"Open Challenge to Woods," in Movieline (Escondido, California), September 1991.
Parish, James Robert, and Don Stanke, Hollywood Baby Boomers, New York, 1992.
Szymanski, Michael, "James Woods Is Roy Cohn," in Advocate (Los Angeles), 8 September 1992.
Rebello, S., "Out of the Woods?" in Movieline (Escondido), November 1994.
Clark, J., "Into the Woods," in Premiere (Boulder), March 1997.
Eby, D., "James Woods," in Cinefantastique (Forest Park), vol. 29, no. 2, 1997.
* * *
Hyper live-wire James Woods understandably grew weary of being typecast as the scum of the earth. What is less comprehensible is his professed desire to be perceived as a conventional leading man when bland emoting in a high-toned soaper such as Immediate Family or a fizzless comedy such as Straight Talk reveals this actor at his most forgettable. (Did Jack Nicholson ever lose any sleep wishing that he could be George Peppard?) If the movies have never treated the unhandsome Woods like a star, television has proven liberating for the outspoken actor who varies backup work in high-profile prestige such as Casino and Nixon with superb delineations of more complex roles in television fare such as Indictment: The McMartin Trial, Citizen Cohn, and The Boys.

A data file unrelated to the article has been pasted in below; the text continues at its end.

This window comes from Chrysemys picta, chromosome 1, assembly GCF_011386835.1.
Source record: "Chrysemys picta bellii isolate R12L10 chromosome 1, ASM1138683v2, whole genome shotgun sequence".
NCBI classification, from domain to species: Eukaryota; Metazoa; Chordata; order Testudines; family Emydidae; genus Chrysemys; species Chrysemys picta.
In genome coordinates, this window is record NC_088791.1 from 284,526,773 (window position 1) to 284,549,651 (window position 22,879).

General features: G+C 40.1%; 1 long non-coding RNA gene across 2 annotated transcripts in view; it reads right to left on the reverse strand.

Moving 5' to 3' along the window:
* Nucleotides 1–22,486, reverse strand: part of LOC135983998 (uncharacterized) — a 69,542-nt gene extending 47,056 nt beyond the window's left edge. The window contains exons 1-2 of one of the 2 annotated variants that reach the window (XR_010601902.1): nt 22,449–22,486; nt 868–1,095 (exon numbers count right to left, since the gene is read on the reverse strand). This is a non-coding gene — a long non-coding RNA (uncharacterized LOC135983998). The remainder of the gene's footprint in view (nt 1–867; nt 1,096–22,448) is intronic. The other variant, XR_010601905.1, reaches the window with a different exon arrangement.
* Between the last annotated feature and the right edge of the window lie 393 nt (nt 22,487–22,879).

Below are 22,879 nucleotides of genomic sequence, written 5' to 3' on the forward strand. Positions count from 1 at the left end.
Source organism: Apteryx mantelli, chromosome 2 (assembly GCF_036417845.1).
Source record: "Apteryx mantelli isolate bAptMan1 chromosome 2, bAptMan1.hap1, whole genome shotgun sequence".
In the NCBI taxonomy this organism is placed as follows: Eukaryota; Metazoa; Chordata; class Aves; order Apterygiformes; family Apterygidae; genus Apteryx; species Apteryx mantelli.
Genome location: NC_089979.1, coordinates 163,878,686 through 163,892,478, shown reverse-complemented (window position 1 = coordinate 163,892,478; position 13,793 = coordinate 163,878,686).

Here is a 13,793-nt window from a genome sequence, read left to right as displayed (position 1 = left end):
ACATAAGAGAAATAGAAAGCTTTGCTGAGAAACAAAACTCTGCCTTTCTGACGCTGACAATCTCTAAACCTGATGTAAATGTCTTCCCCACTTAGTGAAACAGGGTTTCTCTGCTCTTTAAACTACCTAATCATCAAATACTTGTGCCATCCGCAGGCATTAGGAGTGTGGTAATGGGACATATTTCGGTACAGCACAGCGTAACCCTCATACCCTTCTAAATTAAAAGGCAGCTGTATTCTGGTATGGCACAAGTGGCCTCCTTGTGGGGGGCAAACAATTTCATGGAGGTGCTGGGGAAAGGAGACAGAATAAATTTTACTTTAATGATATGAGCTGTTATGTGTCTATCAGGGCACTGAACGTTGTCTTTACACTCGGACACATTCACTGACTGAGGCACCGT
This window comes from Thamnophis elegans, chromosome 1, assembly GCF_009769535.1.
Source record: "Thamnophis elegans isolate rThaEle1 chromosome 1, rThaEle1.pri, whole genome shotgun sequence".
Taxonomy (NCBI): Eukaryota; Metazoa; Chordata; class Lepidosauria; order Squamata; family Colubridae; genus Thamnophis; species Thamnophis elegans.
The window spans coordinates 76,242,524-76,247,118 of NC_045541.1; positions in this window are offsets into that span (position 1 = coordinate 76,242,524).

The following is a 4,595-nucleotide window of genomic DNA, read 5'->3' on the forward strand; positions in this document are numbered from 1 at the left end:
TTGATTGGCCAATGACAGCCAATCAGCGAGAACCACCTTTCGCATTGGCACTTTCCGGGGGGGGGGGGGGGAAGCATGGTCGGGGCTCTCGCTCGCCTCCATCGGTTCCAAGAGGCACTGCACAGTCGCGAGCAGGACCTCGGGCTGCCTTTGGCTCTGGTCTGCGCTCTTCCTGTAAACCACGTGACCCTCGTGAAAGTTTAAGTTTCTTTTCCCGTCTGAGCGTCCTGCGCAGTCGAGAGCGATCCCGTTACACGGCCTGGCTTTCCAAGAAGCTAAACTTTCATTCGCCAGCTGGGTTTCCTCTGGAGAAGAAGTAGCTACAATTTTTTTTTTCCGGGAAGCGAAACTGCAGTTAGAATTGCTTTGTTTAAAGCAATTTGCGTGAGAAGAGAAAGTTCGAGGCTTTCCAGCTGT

Leaving academic pursuits behind (after an injury to his right arm ended his dream of a career in medicine), Woods threw himself into the hard-knocks school of theatrical ventures. By the time he was taking bows off and on Broadway (even fooling the producers of The Borstal Boy into believing he was actually from Liverpool), the edgy actor felt frustrated by his opportunities and began concertedly studying film acting, self-taught by viewing movies. Putting his research to work with a master, Elia Kazan, in that veteran's little-seen independent film, The Visitors, Woods worked his way up the television movie ranks, always drawing the discerning viewer's eye no matter how small or narrowly conceived the role. After standing out in the glittering ensemble of the mini-series Holocaust (as a Jewish victim married to shiksa Meryl Streep), Woods nailed down his big screen breakthrough in The Onion Field. As a coldblooded cop killer who torments his surviving victim by turning jailhouse lawyer, Woods made audiences' skin crawl. Not since Richard Widmark pushed that wheelchair-bound old lady down the stairs in Kiss of Death had a villain caused such a sensation; Woods's portrayal of evil incarnate could have been lifted from a documentary on an actual avocational murderer.